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We’ve asked this question before. We ask it every year. We’ll most likely keep asking it. Was SXSW worth it? Was it worth attending as a band? As a journalist? As a fan?

This year we asked Jack Inslee, founder of Full Service Radio and a producer/musician with Odetta Hartman, if SXSW was worth it from a performer’s perspective. He just returned after his third consecutive visit the music industry’s annual Austin get together.

Jack Inslee: Most cynical days when I think of South By I think it’s a complete waste of money, it’s extortion, it’s not worth it, it will crush your soul and you’re better to save your money and like plan a proper mini-tour somewhere else.

Brightest Young Things: Was the first year worth it?

J.I.: The first year was really…Really every year has been worth it.

BYT: Okay. So if every year is worth is why do you still have that connotation?

J.I.: Because I feel like I have been really fortunate with unique circumstances. A lot of friends that I have who are in similar positions have not had the same success.

BYT: What does that mean. Are there any tangible successes?

J.I.: Yes, year one Stephen Thompson from NPR’s Tiny Desk was at our show and reviewed it very well.

BYT: Did you invite them to go? He just happened to be there?

J.I.: He went because he featured us on NPR’s Austin 100.

BYT: So play as many shows as you can because you don’t know who’s going to be there?

J.I.: No, because that might burn you out. Make sure you’re booked for something that’s an official showcase that’s at a good venue.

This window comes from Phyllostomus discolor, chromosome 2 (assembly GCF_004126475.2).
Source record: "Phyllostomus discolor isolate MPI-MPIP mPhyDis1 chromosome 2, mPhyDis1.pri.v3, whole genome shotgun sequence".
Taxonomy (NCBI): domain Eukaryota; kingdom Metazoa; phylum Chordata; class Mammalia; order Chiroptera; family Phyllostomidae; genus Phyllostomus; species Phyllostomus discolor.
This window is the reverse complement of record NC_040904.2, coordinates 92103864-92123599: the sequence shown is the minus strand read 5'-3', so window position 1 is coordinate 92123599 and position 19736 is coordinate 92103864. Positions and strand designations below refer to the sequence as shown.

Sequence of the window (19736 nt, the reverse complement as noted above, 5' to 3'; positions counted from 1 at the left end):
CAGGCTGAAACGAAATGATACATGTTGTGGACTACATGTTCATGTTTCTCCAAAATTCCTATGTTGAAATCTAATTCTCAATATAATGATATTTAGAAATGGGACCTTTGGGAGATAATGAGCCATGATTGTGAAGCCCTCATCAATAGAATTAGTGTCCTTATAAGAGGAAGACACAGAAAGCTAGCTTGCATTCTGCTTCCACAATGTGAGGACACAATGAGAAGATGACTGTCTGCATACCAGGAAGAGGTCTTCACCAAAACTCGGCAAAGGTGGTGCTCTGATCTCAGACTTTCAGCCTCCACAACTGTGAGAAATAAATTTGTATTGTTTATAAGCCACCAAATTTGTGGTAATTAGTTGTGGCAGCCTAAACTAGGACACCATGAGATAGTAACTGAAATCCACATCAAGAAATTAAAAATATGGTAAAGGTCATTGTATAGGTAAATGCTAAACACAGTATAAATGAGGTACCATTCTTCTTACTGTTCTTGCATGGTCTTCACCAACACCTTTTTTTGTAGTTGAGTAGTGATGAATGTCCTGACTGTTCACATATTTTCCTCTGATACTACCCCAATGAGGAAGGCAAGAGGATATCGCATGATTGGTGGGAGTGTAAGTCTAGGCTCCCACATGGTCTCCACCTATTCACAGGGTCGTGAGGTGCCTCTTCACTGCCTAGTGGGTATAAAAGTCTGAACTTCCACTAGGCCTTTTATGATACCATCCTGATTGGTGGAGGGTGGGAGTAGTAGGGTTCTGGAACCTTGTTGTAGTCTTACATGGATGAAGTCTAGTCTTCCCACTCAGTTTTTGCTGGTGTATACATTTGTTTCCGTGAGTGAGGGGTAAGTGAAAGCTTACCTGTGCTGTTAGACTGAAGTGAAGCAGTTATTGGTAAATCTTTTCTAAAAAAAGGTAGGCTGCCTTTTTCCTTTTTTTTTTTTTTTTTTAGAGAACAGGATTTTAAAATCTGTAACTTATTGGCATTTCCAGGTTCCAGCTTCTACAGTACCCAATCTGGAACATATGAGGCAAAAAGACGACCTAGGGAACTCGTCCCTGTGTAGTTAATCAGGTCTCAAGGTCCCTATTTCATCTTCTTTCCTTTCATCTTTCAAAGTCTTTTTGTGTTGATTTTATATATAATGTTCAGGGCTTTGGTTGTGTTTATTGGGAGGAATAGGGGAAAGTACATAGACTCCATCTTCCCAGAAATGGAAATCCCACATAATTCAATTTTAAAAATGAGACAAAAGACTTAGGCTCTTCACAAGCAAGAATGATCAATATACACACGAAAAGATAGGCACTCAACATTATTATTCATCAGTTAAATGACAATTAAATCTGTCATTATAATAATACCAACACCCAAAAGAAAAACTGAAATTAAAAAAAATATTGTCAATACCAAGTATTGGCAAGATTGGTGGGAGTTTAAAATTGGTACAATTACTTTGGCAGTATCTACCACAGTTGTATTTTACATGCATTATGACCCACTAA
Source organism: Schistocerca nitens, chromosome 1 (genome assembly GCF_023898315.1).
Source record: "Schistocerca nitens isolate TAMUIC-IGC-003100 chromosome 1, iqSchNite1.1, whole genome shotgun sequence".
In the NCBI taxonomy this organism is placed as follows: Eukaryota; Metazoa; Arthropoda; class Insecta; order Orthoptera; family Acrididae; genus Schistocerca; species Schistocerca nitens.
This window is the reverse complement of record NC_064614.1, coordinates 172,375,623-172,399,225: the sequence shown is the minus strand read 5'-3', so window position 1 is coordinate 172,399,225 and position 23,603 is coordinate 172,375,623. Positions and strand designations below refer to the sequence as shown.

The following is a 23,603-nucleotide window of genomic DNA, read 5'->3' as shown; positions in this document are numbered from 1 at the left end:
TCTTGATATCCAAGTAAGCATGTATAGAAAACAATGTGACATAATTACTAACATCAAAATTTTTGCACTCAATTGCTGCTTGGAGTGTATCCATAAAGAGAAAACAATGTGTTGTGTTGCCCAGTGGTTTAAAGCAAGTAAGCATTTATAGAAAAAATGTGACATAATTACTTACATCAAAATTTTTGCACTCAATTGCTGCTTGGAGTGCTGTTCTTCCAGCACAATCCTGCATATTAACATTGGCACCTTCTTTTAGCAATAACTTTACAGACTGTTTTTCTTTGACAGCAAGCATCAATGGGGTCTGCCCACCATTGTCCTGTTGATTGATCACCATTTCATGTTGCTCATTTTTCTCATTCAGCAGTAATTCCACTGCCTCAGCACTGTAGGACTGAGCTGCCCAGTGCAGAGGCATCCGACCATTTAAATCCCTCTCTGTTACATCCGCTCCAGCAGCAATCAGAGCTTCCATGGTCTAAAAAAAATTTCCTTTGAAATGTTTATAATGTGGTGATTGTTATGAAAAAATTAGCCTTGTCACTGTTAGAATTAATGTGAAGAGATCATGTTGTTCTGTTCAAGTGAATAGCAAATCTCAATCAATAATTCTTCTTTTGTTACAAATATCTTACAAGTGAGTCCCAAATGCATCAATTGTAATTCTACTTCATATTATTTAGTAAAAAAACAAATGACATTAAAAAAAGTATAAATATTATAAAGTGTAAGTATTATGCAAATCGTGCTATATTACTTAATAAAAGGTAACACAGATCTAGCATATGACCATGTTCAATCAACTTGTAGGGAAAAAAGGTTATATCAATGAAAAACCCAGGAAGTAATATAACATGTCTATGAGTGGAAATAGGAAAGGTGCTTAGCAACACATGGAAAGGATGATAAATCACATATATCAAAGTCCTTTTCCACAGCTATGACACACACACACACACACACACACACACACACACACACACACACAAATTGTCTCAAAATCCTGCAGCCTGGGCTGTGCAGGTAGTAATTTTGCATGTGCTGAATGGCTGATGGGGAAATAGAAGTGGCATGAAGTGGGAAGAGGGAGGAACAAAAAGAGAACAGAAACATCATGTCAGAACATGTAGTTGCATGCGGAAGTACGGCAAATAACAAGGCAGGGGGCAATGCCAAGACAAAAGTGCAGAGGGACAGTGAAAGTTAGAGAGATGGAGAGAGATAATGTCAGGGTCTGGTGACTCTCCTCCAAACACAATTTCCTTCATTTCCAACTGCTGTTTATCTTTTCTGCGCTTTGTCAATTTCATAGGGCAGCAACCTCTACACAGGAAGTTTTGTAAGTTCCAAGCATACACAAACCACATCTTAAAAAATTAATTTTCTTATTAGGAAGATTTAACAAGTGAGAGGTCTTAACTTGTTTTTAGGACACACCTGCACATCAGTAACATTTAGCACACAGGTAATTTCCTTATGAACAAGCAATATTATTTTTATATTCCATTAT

BYT: So official showcases mean something?

J.I.: They do.

BYT: Do good venues mean something?

J.I.: Yes and good venue is not so cut and dry because Hotel Vegas is a “good venue” but it’s outside it’s dusty and there are other outdoor stages nearby so if you’re playing delicate music you may be drowned out by a trap artist next door at the FADER Fort.

BYT: If you don’t have a label, if you don’t have a publicist, should you go to SXSW?

J.I.: Only if you’ve been invited by a label to play their showcase. You don’t have to be an artist of the label to play the showcase but if you haven’t been invited to do an official show at a reputable venue with a good line-up around you, the chances of somebody in the industry popping in and seeing you are slim to none. You will incur all of the same costs that anybody else would.

BYT: Let’s go through the costs. Clearly you have to fly down there if you’re from D.C. or drive.

J.I.: Drive, sure. That’s what a lot of bands do. I think it would be worth it for a band that maybe has part-time gigs, maybe this is part of a larger tour for them, they have a van, they’re stopping in Austin on the way to other places.

BYT: So if you view it as part of a tour…

J.I.: Do it, absolutely do it.

BYT: If it’s not part of a tour should you make a special trip for it?

J.I.: No. Not if you’re not on an official showcase.

BYT: But you are on an official showcase.

J.I.: I’ve been lucky to play with Odetta on an official showcase every year.

BYT: Yet you still have this negative connotation.

J.I.: I think because I have empathy for everybody else. I’m feeling, I’m seeing what the mechanism at large is and I’m saying god, it’s just like, yeah, okay, yeah, it feeds the local economy and it’s all well and great but all these businesses that are getting this boom, it’s off the backs of musicians that are broke.